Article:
Viewpoint: Crystal Gazing into 2023

19 DEC,2022 | MEDC

2022 has been a mixed year for the world’s political economy. It began with promise but ended with a compromise. The waning of Covid was expected, but the events in Eastern Europe were not. Inflation (and the accompanying monetary tightening globally) was aggravated by the Russian action in Ukraine earlier this year. The global economy is facing increasing uncertainty on the energy front, just as we are leaving the worst of Covid behind us. But by maintaining neutrality in the unfolding Ukrainian saga, the Indian economy has certainly benefited a lot.

In today's increasingly fluid world, it is becoming obvious that nations are as different as they are alike. Economic alliances are being forged and broken, based largely on nationalist considerations. Inflation is making it clear that (at least in the developed world) there is not too little but too much spending in the economy. Unless strong government action is taken, the appeal of a green fiscal stimulus is weakening. The economics of de-carbonization is not as complicated as the politics behind it. However, in 2023, India is likely to go far in the development of electric vehicles and its supporting infrastructure, thus leading to a dip in pollution at least in some major metros.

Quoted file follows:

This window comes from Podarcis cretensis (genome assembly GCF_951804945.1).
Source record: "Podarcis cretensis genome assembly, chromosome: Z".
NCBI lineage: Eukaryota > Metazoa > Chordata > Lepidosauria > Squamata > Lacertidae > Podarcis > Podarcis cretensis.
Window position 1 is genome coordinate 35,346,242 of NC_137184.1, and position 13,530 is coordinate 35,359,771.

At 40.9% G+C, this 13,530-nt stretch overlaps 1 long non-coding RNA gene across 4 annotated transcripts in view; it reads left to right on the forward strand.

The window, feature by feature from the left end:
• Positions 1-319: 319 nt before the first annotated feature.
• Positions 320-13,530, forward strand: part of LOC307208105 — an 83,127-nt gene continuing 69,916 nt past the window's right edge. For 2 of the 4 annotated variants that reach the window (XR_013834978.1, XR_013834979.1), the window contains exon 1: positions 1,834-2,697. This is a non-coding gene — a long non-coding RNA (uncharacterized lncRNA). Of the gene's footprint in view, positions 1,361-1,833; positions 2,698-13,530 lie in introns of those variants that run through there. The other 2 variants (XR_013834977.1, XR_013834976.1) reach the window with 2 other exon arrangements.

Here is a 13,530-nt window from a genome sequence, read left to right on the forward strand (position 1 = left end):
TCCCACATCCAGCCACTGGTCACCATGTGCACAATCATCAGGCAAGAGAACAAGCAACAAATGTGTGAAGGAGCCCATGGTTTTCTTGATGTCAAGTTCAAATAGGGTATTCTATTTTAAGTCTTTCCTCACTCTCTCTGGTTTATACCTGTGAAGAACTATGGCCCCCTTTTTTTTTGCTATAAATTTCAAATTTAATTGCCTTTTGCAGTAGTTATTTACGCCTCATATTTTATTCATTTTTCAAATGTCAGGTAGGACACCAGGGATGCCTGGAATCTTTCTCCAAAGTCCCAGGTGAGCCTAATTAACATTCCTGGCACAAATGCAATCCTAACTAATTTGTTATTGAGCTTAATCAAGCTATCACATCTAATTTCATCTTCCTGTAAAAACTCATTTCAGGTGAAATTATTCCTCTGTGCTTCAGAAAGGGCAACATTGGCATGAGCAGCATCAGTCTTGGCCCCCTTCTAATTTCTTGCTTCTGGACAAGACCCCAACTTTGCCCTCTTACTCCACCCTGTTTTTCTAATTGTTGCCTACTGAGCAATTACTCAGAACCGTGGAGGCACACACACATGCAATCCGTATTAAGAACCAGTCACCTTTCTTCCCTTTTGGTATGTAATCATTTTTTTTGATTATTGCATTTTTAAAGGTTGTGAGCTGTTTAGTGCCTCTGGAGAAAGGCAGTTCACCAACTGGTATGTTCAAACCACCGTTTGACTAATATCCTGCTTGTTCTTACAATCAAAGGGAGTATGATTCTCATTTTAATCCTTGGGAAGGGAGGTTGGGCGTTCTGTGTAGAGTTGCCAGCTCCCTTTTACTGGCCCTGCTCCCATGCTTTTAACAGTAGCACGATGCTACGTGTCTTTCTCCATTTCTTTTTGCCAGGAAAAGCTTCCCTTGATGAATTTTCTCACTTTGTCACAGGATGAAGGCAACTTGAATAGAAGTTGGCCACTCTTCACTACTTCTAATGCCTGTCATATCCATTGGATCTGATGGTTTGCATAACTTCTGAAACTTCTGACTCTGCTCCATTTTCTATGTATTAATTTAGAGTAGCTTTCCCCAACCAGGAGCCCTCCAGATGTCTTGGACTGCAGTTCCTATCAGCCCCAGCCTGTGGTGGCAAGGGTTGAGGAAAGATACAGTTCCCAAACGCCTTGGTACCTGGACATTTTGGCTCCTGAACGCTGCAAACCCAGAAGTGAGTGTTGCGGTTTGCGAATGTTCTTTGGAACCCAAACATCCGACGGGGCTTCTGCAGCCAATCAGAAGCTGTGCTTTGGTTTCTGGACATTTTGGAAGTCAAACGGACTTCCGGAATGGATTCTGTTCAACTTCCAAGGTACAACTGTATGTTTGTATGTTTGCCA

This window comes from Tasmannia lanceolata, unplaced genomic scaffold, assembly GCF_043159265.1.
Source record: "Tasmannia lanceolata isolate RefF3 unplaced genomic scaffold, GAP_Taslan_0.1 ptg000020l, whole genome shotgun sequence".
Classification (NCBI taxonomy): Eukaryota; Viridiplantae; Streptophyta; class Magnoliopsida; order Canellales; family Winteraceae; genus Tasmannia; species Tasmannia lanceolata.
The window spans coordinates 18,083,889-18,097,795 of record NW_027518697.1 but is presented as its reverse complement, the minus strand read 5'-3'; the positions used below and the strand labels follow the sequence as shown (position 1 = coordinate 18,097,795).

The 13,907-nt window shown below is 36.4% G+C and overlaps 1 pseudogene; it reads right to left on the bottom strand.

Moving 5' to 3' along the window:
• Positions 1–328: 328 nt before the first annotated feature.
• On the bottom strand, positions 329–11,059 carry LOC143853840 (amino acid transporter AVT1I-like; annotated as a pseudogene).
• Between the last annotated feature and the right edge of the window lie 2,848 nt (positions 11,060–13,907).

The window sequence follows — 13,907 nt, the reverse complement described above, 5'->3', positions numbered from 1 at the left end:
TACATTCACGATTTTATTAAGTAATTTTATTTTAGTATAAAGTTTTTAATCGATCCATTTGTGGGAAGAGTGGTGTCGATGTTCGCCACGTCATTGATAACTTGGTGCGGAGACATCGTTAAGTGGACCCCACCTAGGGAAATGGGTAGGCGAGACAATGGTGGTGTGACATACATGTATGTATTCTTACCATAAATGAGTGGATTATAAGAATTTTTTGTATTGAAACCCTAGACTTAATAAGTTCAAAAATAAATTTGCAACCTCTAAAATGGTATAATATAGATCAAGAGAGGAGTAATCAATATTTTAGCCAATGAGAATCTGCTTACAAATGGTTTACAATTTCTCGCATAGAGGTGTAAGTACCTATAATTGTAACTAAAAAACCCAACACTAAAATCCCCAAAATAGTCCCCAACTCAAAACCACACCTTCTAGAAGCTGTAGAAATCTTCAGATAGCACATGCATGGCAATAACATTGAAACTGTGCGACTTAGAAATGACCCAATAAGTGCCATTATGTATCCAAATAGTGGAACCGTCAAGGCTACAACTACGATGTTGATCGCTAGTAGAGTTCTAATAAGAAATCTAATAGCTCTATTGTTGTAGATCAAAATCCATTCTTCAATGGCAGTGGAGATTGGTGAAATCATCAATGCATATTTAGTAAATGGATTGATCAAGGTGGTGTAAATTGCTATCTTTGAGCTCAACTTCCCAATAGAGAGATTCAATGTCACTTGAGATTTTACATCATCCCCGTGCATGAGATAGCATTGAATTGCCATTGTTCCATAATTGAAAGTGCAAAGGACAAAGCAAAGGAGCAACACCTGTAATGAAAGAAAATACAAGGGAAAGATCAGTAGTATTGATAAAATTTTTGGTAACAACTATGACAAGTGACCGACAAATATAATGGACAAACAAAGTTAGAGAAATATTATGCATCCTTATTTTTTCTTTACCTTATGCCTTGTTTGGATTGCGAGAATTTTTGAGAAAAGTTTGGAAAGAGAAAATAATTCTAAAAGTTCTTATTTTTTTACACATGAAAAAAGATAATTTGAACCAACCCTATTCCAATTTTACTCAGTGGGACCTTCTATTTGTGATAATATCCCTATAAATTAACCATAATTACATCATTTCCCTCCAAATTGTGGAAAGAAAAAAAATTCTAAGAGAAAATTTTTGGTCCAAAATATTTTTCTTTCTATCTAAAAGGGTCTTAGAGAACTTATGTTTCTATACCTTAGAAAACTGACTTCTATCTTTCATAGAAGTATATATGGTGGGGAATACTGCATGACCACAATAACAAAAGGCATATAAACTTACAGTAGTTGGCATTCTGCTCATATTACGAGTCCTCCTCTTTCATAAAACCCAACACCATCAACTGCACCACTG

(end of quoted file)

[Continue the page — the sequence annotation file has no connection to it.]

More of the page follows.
The pandemic may be on its way out in most of the world, but the recent abandonment of China’s “zero Covid” policy could lead to a deluge of infections and deaths. That might spill over into other parts of the world as global transport and communication facilities are restored. Epidemiologists also warn about the emergence and spread of new strains of the virus, which could threaten existing human immunity defenses, thus impacting economic activity.

2023 is likely to see a rise in work-from-home and hybrid work patterns. Working from home has both advantages and disadvantages. The former includes decongesting urban areas as well as saving both time and energy in commuting, while the latter includes legitimate concerns of lower productivity, especially amongst less-committed employees. Most organizations are not likely to favor either extreme, but will instead try to find the golden mean that incorporates the best of both worlds. This is likely to be a dominant feature of tomorrow’s workplace.

With responsibility comes the burden of expectation. India will be challenged to bring its Presidency of the G20 to a successful conclusion by November 2023. This would include some clear progress on the global issues that matter, especially to the developing country members of G20. Forging a consensus on almost any socioeconomic issue in today’s world is not easy, but India should be able to do better than most of its predecessors. Probably the biggest area of concern is that of climate change, as most countries continue to lag behind the official timetable for the required corrective action.

With the global economy on the brink of recession, it will be a challenge for India to maintain sustained economic growth. This is where the domestic market will need to be strategically harnessed. Since exports cannot be enhanced beyond a point, India will need to be promoted as an attractive investment destination. This is our chance to project our economy as a viable alternative to that of China. With the trajectory of the Ukrainian situation being almost impossible to predict, when and how normal economic activity resumes worldwide remains uncertain. Our policymakers will face an acid test, but we are sure they will emerge from it with flying colors.

*Picture Credit -Google 


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